The main building at the visitor center. There's a lot of walking trails in the area, so I went walking around and found that there's two trails that start from here, and neither one of them are very challenging.
I did something yesterday that I haven't done for ten years... No, it wasn't take a shower; I have no intention of ever breaking that long-term record. I went to the visitor center at the Bosque Del Apache.
In all the times I've been to the Bosque, I've only been to the visitor center once. I tried to go again during the Covid pandemic, but they were closed. But I went there yesterday and found it very interesting; I learned a lot about the Bosque Del Apache. But the only thing I remember is Bosque Del Apache means "the woods of the Apache," and I should call the place a Refuge instead of a Park.
I paid for a three-day stay at the little RV Park I'm at, but the weather's been so nice, and I'm having a better time than I thought I would, so I talked to the RV Park owner about extending my stay; I knew that wasn't a problem because there are only five or six RVs here. And I knew I was talking to a man I could deal with because when I asked him how much he would charge me to change my three-day stay to a one week stay, he said, "how much do you think would be fair?" So I suggested a price, and he said that was fair, so it looks like I will be here until next Sunday.
I don't think I've ever stayed here more than three days before. But this time, I'm slowing down and trying to do and see things at the Bosque that I've never done before, and by slowing down and not being in a hurry to take pictures of everything that moves, I feel a lot more relaxed, and I'm enjoying everything more.
And I think the main thing responsible for my newfound enjoyment is I mosey down the road to the Bosque at about 8 or 9 a.m., park next to the "Flight Deck," and hang out until dark. I take some pictures, go in the camper and work on the pictures, and throw away all the bad ones, which means I have to go out and take some more pictures. I make some lunch, relax, take some more pictures, and relax some more.... This is a great life!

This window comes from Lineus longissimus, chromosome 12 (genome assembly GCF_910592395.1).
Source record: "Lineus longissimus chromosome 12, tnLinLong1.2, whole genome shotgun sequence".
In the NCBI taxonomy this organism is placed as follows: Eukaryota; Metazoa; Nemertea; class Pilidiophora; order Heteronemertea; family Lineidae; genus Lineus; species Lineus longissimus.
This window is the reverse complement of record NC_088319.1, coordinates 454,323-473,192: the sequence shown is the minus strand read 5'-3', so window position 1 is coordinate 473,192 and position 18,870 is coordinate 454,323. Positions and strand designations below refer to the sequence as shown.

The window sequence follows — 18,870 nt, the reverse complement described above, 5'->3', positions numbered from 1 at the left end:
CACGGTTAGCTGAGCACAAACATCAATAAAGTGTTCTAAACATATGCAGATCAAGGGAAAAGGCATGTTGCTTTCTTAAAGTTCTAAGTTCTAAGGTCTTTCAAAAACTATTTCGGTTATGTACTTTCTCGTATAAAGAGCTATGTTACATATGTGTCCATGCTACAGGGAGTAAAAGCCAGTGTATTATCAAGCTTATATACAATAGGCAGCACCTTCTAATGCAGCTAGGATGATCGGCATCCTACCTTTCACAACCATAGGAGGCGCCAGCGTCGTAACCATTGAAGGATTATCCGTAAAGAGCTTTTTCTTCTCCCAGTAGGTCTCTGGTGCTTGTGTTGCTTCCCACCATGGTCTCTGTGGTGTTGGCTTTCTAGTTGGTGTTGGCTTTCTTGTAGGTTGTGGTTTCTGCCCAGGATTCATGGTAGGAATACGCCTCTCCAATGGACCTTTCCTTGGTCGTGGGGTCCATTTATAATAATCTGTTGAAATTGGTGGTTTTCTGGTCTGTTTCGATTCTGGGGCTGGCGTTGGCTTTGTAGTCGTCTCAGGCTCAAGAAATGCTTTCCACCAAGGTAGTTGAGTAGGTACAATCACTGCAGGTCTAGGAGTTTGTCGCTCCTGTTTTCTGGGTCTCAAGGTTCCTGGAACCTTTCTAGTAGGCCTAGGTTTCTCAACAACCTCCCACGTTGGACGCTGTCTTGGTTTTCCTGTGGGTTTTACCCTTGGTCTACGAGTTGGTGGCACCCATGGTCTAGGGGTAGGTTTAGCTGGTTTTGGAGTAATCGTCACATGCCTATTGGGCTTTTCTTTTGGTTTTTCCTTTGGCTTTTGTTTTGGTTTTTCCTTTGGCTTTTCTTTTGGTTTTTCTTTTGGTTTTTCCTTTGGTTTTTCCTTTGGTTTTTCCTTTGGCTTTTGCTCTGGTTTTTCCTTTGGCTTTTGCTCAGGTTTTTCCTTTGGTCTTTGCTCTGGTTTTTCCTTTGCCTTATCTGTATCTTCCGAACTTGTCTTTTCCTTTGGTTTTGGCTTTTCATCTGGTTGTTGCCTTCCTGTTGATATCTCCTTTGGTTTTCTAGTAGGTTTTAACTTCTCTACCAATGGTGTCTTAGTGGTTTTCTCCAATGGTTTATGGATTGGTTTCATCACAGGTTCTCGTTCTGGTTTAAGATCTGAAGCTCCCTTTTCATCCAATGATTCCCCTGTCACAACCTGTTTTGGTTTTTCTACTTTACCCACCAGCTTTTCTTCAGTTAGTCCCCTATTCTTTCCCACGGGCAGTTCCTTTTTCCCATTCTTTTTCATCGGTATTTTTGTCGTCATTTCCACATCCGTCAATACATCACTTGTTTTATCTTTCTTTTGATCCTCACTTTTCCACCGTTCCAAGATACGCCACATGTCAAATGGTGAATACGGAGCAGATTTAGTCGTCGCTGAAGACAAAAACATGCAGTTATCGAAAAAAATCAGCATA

Since this places claim to fame is a birder's paradise, there's plenty of bird-feeders scattered around, and benches for the old geezers to sit on along the easiest of the trails.
The easy trails looks like this, and can be navigated by just about anyone, and the only challenge is an occasional deadly desert quail, that stands in the middle of the trail waiting for their next meal to casually stroll by.
The tenderfoot trail is well marked making it difficult to aimlessly wander off the path; not impossible, just difficult.
The tenderfoot trail does offer some navigational challenges, such as this "which way do we go now conundrum ?!!!" Hint from a professional traveler... It doesn't matter.
A trail that is a bit more interesting is this gap in the fence trail that leads away from the visitor center.
What you will soon run into, maybe literally if you're not careful, is this aptly named spiky field spider. I can't imagine any critter wanting to eat this thing more than once. But it might be a question of who eats who.
After walking past a few signs that warn of mountain lions in the area, and suggesting that you don't run if you meet one, I guess you're just supposed to stand there and wet your pants, you catch sight of some pretty scenery like this.... If only you could get over that feeling of something scratchy crawling on your back!